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India invites investment to develop biomass solar hybrid power plants

India Ministry of New and Renewable Energy invites assistance for establishment of hybrid biomass and solar thermal plants

Termosolar Borges, the world’s first biomass CSP solar hybrid power plant in Spain, started operating in 2012

Investors in India are invited to submit proposals for a government project on building plants based on hybrid biomass and solar thermal technology. The initiative is connected to the government's project of eliminating barriers to accelerate the adoption of environmentally-sustainable biomass power technologies through increasing access to financing, according to a report by the Ministry of New and Renewable Energy (MNRE) in India.

The capacity of the hybrid biomass solar power plants may be in the range of 2MW to 10MW, depending on the technology or location. The aim of the project primarily is to create new investment in the country and also to assist project developers through financial assistance under the biomass and solar programmes of the Ministry. Proposals are welcome until 12 July 2013.

The MNRE said: "The aim of providing such technical assistance is to assist project developers in faster development of commercially viable projects following the provisions in the existing guidelines for financial assistance under biomass and solar programmes of the Ministry and also to create new investment opportunity in the country."

The renewable energy news from the MNRE follows a push to boost biomass power in India last year. Renewable Energy Technology reported in March 2012 that contracts had been signed to generate almost 100MW of bioenergy in India.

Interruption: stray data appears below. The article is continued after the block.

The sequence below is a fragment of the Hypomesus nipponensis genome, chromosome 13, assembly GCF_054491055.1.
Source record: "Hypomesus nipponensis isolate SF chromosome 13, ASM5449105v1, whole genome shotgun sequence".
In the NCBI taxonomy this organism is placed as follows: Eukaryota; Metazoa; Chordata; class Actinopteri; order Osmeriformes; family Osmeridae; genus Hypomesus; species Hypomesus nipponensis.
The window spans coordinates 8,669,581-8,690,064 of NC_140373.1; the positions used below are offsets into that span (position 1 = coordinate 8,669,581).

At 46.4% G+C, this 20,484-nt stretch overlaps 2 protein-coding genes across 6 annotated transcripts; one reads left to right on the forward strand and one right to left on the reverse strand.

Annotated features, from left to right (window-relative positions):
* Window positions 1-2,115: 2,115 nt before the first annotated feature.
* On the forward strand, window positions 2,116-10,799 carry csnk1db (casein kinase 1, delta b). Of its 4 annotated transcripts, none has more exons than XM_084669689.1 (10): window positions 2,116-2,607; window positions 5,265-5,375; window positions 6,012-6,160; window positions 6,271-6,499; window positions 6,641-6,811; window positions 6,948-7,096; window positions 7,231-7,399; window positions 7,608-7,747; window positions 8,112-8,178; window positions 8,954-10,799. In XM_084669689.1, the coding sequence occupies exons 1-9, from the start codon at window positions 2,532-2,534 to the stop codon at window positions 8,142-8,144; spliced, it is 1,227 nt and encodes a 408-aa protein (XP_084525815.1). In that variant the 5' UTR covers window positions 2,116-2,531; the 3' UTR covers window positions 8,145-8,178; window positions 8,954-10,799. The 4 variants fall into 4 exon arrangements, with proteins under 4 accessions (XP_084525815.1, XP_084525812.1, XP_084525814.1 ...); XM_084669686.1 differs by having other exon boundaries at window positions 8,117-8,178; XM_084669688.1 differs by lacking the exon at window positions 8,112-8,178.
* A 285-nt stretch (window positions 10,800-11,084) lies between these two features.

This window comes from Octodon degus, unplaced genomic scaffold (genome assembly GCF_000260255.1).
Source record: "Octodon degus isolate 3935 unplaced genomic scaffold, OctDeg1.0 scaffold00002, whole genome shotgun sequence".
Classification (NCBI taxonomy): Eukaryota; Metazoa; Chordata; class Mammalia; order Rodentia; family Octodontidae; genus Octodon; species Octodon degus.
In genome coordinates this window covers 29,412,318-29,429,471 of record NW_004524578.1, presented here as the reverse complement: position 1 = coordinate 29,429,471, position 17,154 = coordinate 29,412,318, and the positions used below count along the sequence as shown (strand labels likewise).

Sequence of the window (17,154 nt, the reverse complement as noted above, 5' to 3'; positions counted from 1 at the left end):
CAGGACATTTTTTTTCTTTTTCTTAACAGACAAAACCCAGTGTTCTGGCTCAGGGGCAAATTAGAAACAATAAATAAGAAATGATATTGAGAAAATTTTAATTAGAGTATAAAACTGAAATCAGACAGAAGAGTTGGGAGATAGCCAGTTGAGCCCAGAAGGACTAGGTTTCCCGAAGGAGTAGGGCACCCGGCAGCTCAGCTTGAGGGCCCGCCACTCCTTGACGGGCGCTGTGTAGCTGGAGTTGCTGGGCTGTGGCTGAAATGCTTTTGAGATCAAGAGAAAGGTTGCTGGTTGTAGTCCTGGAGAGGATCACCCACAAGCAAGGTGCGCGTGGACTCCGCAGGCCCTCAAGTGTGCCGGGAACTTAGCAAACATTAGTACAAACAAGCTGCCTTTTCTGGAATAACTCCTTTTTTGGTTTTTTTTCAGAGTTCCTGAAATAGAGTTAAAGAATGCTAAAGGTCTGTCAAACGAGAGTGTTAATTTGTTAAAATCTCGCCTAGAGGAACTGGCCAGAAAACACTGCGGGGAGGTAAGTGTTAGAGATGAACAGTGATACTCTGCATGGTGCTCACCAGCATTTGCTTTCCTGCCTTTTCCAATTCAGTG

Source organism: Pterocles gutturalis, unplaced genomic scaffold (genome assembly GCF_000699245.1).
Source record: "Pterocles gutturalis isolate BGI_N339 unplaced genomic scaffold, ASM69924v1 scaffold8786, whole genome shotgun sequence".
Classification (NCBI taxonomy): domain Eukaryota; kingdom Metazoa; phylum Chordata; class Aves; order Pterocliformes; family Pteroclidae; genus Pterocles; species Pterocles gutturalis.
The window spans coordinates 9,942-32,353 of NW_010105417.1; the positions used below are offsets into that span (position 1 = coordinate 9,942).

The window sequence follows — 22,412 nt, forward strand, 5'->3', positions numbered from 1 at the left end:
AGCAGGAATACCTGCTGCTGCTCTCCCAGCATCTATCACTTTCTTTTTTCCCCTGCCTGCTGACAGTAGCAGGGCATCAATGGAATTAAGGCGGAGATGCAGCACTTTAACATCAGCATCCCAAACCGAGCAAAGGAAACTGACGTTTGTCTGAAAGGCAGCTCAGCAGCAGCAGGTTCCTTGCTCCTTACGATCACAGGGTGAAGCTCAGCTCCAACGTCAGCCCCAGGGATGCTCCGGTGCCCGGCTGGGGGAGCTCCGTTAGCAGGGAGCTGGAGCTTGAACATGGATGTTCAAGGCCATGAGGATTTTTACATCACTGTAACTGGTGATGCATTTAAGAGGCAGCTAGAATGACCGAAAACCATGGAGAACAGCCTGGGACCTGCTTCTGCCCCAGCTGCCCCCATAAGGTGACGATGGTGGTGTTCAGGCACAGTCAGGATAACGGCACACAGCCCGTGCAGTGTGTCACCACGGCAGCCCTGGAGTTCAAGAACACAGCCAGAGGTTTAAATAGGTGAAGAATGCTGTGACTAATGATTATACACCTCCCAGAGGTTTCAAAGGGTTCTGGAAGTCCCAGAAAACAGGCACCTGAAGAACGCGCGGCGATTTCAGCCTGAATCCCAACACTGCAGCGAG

Hybrid renewable energy growth

The MNRE said the growing popularity of hybrid renewable energy power plants is visible globally, due to their many advantages. Power shortages are a major issue in India, where fossil fuel powered plants suffer from supply shortages. Hybrid renewable energy power plants can be the key to the problem, combining different renewable power sources to ensure continuous operation.

The most cost-efficient hybrid renewable power plants for India are those combining biomass and solar energy. Due to the tropical conditions with rain showers blocking sunlight from solar-only plants and the supply shortages from drought conditions for biomass-only plants, a hybrid power plant is a solution to the problem. In comparison to none-renewable power, the energy costs of these hybrid plants are higher, but still competitive compared to other renewables, such as photovoltaic power or wind.

Hybrid biomass solar power plants will become an increasingly attractive option for investors as the cost of concentrated solar power technology (CSP) falls and fossil fuel prices continue to rise. The Indian government is also in favour of subsidising renewable energy technology, particularly solar, as opposed to conventional energy sources, according to the MNRE energy strategy for 2011 to 2017.

The world's first biomass CSP solar hybrid power plant, Termosolar Borges, started operating in December 2012 in Spain.